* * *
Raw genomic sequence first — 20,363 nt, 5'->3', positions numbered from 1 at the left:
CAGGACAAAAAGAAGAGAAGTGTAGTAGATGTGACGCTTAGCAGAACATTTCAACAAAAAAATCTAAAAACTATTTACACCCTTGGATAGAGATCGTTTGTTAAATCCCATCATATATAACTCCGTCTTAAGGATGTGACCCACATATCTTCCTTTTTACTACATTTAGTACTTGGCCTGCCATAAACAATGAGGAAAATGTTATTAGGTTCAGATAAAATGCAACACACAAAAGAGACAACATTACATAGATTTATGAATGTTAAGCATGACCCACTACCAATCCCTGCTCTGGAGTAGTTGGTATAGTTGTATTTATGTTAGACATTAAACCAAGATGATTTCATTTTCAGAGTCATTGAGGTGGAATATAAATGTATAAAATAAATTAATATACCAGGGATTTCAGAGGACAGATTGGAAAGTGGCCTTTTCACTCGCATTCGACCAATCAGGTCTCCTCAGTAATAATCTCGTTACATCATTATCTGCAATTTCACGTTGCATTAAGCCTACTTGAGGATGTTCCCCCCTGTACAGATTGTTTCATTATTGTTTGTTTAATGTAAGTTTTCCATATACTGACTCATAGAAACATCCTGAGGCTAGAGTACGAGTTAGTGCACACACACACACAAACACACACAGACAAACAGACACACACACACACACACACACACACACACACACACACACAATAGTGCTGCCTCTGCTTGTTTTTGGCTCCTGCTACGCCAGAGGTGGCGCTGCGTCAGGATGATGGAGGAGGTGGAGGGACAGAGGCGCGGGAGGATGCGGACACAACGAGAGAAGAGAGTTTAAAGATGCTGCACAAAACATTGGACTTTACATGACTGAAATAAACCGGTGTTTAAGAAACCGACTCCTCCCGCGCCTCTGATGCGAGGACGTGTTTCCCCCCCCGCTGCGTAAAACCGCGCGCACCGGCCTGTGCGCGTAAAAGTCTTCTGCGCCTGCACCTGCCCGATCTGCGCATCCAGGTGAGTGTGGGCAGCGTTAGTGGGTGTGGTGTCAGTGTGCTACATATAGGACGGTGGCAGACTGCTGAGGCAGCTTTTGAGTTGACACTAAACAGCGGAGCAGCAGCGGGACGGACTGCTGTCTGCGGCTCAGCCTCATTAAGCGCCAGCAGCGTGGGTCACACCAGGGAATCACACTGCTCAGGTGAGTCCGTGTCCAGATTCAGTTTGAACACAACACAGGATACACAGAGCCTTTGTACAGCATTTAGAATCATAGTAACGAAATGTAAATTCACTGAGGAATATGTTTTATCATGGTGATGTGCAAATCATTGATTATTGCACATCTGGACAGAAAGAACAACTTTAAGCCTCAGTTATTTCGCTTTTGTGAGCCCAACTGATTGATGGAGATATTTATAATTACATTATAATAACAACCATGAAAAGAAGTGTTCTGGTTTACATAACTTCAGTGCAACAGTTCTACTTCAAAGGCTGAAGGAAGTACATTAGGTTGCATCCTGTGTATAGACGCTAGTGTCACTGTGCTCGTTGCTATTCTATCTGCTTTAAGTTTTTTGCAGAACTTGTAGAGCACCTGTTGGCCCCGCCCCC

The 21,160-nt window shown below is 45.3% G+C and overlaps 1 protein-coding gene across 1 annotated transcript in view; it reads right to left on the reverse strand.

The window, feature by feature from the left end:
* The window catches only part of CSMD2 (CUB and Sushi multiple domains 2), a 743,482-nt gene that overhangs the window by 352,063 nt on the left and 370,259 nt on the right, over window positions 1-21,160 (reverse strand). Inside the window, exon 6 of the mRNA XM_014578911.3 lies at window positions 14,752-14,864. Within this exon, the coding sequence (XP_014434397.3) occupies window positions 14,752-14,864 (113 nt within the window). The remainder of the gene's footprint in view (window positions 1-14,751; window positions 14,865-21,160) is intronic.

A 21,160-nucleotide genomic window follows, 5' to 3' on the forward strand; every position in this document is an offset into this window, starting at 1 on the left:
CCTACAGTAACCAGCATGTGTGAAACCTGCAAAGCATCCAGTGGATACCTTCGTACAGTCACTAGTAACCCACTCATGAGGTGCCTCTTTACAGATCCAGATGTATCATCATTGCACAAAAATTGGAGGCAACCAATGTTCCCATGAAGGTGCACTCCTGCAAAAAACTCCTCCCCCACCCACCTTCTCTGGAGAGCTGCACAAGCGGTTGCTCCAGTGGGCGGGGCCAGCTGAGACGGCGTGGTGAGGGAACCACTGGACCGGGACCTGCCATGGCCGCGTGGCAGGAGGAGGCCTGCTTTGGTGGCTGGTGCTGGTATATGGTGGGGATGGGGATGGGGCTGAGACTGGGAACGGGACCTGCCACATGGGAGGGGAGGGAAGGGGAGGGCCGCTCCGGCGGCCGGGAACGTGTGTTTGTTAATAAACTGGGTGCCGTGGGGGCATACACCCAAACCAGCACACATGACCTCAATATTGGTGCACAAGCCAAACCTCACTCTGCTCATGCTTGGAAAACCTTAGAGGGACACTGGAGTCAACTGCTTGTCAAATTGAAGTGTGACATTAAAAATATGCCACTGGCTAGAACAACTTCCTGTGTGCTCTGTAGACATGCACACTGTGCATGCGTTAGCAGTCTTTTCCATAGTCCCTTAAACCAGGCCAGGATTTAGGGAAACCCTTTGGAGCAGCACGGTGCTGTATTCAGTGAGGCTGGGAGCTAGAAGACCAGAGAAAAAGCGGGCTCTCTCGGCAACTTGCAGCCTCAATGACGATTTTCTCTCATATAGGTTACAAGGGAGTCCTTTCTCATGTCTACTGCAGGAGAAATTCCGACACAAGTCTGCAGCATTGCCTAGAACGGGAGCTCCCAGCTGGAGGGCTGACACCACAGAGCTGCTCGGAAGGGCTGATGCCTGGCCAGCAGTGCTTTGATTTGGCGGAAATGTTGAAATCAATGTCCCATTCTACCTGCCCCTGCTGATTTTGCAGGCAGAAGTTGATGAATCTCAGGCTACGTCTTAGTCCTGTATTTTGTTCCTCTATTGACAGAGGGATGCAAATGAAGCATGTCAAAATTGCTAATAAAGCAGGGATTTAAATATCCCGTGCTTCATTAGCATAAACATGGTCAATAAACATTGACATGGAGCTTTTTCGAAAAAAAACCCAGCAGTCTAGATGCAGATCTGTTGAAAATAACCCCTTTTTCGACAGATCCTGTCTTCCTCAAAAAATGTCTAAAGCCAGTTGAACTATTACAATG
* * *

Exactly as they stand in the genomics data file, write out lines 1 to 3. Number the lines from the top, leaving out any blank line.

Raw genomic sequence first — 20,363 nt, 5'->3', positions numbered from 1 at the left:
CAGGACAAAAAGAAGAGAAGTGTAGTAGATGTGACGCTTAGCAGAACATTTCAACAAAAAAATCTAAAAACTATTTACACCCTTGGATAGAGATCGTTTGTTAAATCCCATCATATATAACTCCGTCTTAAGGATGTGACCCACATATCTTCCTTTTTACTACATTTAGTACTTGGCCTGCCATAAACAATGAGGAAAATGTTATTAGGTTCAGATAAAATGCAACACACAAAAGAGACAACATTACATAGATTTATGAATGTTAAGCATGACCCACTACCAATCCCTGCTCTGGAGTAGTTGGTATAGTTGTATTTATGTTAGACATTAAACCAAGATGATTTCATTTTCAGAGTCATTGAGGTGGAATATAAATGTATAAAATAAATTAATATACCAGGGATTTCAGAGGACAGATTGGAAAGTGGCCTTTTCACTCGCATTCGACCAATCAGGTCTCCTCAGTAATAATCTCGTTACATCATTATCTGCAATTTCACGTTGCATTAAGCCTACTTGAGGATGTTCCCCCCTGTACAGATTGTTTCATTATTGTTTGTTTAATGTAAGTTTTCCATATACTGACTCATAGAAACATCCTGAGGCTAGAGTACGAGTTAGTGCACACACACACACAAACACACACAGACAAACAGACACACACACACACACACACACACACACACACACACACACAATAGTGCTGCCTCTGCTTGTTTTTGGCTCCTGCTACGCCAGAGGTGGCGCTGCGTCAGGATGATGGAGGAGGTGGAGGGACAGAGGCGCGGGAGGATGCGGACACAACGAGAGAAGAGAGTTTAAAGATGCTGCACAAAACATTGGACTTTACATGACTGAAATAAACCGGTGTTTAAGAAACCGACTCCTCCCGCGCCTCTGATGCGAGGACGTGTTTCCCCCCCCGCTGCGTAAAACCGCGCGCACCGGCCTGTGCGCGTAAAAGTCTTCTGCGCCTGCACCTGCCCGATCTGCGCATCCAGGTGAGTGTGGGCAGCGTTAGTGGGTGTGGTGTCAGTGTGCTACATATAGGACGGTGGCAGACTGCTGAGGCAGCTTTTGAGTTGACACTAAACAGCGGAGCAGCAGCGGGACGGACTGCTGTCTGCGGCTCAGCCTCATTAAGCGCCAGCAGCGTGGGTCACACCAGGGAATCACACTGCTCAGGTGAGTCCGTGTCCAGATTCAGTTTGAACACAACACAGGATACACAGAGCCTTTGTACAGCATTTAGAATCATAGTAACGAAATGTAAATTCACTGAGGAATATGTTTTATCATGGTGATGTGCAAATCATTGATTATTGCACATCTGGACAGAAAGAACAACTTTAAGCCTCAGTTATTTCGCTTTTGTGAGCCCAACTGATTGATGGAGATATTTATAATTACATTATAATAACAACCATGAAAAGAAGTGTTCTGGTTTACATAACTTCAGTGCAACAGTTCTACTTCAAAGGCTGAAGGAAGTACATTAGGTTGCATCCTGTGTATAGACGCTAGTGTCACTGTGCTCGTTGCTATTCTATCTGCTTTAAGTTTTTTGCAGAACTTGTAGAGCACCTGTTGGCCCCGCCCCC

The 21,160-nt window shown below is 45.3% G+C and overlaps 1 protein-coding gene across 1 annotated transcript in view; it reads right to left on the reverse strand.